“So firm and mighty is this Covenant,” He Who is its appointed Center has affirmed, “that from the beginning of time until the present day no religious Dispensation hath produced its like.” “It is indubitably clear,” He, furthermore, has stated, “that the pivot of the oneness of mankind is nothing else but the power of the Covenant.” “Know thou,” He has written, “that the ‘Sure Handle’ mentioned from the foundation of the world in the Books, the Tablets and the Scriptures of old is naught else but the Covenant and the Testament.” And again: “The lamp of the Covenant is the light of the world, and the words traced by the Pen of the Most High a limitless ocean.” “The Lord, the All-Glorified,” He has moreover declared, “hath, beneath the shade of the Tree of Anísá (Tree of Life), made a new Covenant and established a great Testament … Hath such a Covenant been established in any previous Dispensation, age, period or century? Hath such a Testament, set down by the Pen of the Most High, ever been witnessed? No, by God!” And finally: “The power of the Covenant is as the heat of the sun which quickeneth and promoteth the development of all created things on earth. The light of the Covenant, in like manner, is the educator of the minds, the spirits, the hearts and souls of men.” To this same Covenant He has in His writings referred as the “Conclusive Testimony,” the “Universal Balance,” the “Magnet of God’s grace,” the “Upraised Standard,” the “Irrefutable Testament,” “the all-mighty Covenant, the like of which the sacred Dispensations of the past have never witnessed” and “one of the distinctive features of this most mighty cycle.”
Extolled by the writer of the Apocalypse as “the Ark of His (God) Testament”; associated with the gathering beneath the “Tree of Anísá” (Tree of Life) mentioned by Bahá’u’lláh in the Hidden Words; glorified by Him, in other passages of His writings, as the “Ark of Salvation” and as “the Cord stretched betwixt the earth and the Abhá Kingdom,” this Covenant has been bequeathed to posterity in a Will and Testament which, together with the Kitáb-i-Aqdas and several Tablets, in which the rank and station of ‘Abdu’l Bahá are unequivocally disclosed, constitute the chief buttresses designed by the Lord of the Covenant Himself to shield and support, after His ascension, the appointed Center of His Faith and the Delineator of its future institutions.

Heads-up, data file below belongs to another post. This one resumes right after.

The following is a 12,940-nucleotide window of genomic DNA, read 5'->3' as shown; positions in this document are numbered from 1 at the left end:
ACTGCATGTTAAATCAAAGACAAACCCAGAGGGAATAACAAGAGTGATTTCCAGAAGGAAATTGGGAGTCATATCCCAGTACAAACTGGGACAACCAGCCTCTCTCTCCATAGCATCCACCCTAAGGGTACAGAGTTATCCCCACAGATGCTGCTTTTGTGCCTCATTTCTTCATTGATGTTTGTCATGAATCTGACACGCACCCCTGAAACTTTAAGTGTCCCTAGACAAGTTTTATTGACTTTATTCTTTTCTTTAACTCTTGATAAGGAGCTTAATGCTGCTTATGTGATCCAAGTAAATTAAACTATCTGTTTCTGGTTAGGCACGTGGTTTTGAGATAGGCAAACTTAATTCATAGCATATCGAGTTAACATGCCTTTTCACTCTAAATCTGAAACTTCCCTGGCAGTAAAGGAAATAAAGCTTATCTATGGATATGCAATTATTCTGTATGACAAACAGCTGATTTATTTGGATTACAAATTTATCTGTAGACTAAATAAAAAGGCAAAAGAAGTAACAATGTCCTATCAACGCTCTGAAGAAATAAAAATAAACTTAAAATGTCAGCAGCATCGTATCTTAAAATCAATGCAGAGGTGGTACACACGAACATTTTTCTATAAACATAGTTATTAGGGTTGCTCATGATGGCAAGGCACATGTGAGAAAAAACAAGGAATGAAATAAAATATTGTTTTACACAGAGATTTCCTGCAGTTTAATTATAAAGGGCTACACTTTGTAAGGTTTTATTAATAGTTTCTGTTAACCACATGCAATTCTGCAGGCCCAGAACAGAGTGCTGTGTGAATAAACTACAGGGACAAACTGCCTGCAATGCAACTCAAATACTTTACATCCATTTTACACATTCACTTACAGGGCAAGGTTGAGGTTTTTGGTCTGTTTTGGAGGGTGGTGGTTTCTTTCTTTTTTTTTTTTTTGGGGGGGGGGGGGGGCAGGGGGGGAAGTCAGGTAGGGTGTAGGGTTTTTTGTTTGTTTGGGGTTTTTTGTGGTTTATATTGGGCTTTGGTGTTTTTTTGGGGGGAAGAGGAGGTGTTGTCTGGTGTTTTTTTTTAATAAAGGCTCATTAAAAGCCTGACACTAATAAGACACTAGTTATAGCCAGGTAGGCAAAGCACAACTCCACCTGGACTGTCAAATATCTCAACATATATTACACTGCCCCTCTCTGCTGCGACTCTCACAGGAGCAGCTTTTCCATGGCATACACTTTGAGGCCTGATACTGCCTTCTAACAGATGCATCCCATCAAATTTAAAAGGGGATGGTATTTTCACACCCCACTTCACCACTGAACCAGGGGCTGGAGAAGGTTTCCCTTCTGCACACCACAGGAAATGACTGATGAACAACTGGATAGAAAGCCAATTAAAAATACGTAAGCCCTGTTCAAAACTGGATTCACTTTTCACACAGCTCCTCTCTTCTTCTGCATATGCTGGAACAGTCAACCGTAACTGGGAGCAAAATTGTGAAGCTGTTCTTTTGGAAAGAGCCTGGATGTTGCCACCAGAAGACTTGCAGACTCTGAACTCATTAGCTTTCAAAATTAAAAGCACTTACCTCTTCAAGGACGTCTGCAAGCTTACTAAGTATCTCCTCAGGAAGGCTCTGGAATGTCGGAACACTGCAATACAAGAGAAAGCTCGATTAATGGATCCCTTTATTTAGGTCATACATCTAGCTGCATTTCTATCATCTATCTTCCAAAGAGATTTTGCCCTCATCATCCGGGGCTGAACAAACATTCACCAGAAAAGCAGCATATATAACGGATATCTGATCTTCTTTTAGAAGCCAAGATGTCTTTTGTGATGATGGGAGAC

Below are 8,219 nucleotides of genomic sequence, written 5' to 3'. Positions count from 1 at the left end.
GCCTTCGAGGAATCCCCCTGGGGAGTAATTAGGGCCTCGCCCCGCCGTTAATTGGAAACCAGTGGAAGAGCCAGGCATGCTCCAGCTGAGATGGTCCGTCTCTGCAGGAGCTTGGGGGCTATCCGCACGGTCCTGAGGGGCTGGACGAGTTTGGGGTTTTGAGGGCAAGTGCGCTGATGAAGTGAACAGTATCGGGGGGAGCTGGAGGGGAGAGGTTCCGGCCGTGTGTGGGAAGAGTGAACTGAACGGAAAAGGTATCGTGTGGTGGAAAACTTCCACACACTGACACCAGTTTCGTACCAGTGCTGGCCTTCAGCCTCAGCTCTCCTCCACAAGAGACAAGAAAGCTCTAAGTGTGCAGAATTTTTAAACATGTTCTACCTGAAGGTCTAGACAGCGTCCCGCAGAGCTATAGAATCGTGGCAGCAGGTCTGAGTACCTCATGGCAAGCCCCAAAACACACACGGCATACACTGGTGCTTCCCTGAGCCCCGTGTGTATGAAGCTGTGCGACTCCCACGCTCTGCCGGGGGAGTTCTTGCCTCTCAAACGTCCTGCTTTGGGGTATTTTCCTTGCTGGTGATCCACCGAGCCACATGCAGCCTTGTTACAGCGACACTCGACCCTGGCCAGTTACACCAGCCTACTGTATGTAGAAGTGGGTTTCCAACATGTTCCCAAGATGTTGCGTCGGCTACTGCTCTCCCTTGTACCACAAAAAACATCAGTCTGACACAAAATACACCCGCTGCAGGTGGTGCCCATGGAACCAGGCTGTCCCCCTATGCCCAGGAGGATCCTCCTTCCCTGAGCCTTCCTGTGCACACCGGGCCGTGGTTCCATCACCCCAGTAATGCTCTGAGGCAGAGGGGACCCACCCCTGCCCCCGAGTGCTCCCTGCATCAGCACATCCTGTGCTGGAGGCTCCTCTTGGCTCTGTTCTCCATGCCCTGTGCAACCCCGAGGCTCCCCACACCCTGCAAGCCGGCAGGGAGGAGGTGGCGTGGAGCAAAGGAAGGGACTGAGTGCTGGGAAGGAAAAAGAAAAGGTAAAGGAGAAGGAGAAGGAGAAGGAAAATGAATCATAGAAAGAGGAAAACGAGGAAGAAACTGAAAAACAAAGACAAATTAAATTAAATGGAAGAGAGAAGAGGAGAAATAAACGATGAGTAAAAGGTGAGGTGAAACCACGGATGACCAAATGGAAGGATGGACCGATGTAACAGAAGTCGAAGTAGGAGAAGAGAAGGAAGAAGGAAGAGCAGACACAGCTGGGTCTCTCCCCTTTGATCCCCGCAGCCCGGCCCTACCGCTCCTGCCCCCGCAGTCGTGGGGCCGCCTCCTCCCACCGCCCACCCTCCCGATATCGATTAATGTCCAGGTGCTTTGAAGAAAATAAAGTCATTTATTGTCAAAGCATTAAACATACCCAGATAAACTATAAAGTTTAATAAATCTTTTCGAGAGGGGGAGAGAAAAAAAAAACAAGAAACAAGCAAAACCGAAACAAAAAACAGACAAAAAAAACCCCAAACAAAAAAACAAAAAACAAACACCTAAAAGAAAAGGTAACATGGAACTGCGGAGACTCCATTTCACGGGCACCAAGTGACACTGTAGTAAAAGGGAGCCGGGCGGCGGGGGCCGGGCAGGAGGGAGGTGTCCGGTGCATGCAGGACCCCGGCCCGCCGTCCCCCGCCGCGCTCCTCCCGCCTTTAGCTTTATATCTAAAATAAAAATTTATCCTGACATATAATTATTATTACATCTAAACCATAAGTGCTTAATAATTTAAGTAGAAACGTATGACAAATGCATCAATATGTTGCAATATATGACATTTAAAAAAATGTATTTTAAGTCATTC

In this weighty and incomparable Document its Author discloses the character of that “excellent and priceless Heritage” bequeathed by Him to His “heirs”; proclaims afresh the fundamental purpose of His Revelation; enjoins the “peoples of the world” to hold fast to that which will “elevate” their “station”; announces to them that “God hath forgiven what is past”; stresses the sublimity of man’s station; discloses the primary aim of the Faith of God; directs the faithful to pray for the welfare of the kings of the earth, “the manifestations of the power, and the daysprings of the might and riches, of God”; invests them with the rulership of the earth; singles out as His special domain the hearts of men; forbids categorically strife and contention; commands His followers to aid those rulers who are “adorned with the ornament of equity and justice”; and directs, in particular, the Aghṣan (His sons) to ponder the “mighty force and the consummate power that lieth concealed in the world of being.” He bids them, moreover, together with the Afnán (the Báb’s kindred) and His own relatives, to “turn, one and all, unto the Most Great Branch (‘Abdu’l Bahá)”; identifies Him with “the One Whom God hath purposed,” “Who hath branched from this pre-existent Root,” referred to in the Kitáb-i-Aqdas; ordains the station of the “Greater Branch” (Mírzá Muḥammad-‘Alí) to be beneath that of the “Most Great Branch” (‘Abdu’l Bahá); exhorts the believers to treat the Aghṣan with consideration and affection; counsels them to respect His family and relatives, as well as the kindred of the Báb; denies His sons “any right to the property of others”; enjoins on them, on His kindred and on that of the Báb to “fear God, to do that which is meet and seemly” and to follow the things that will “exalt” their station; warns all men not to allow “the means of order to be made the cause of confusion, and the instrument of union an occasion for discord”; and concludes with an exhortation calling upon the faithful to “serve all nations,” and to strive for the “betterment of the world.” ….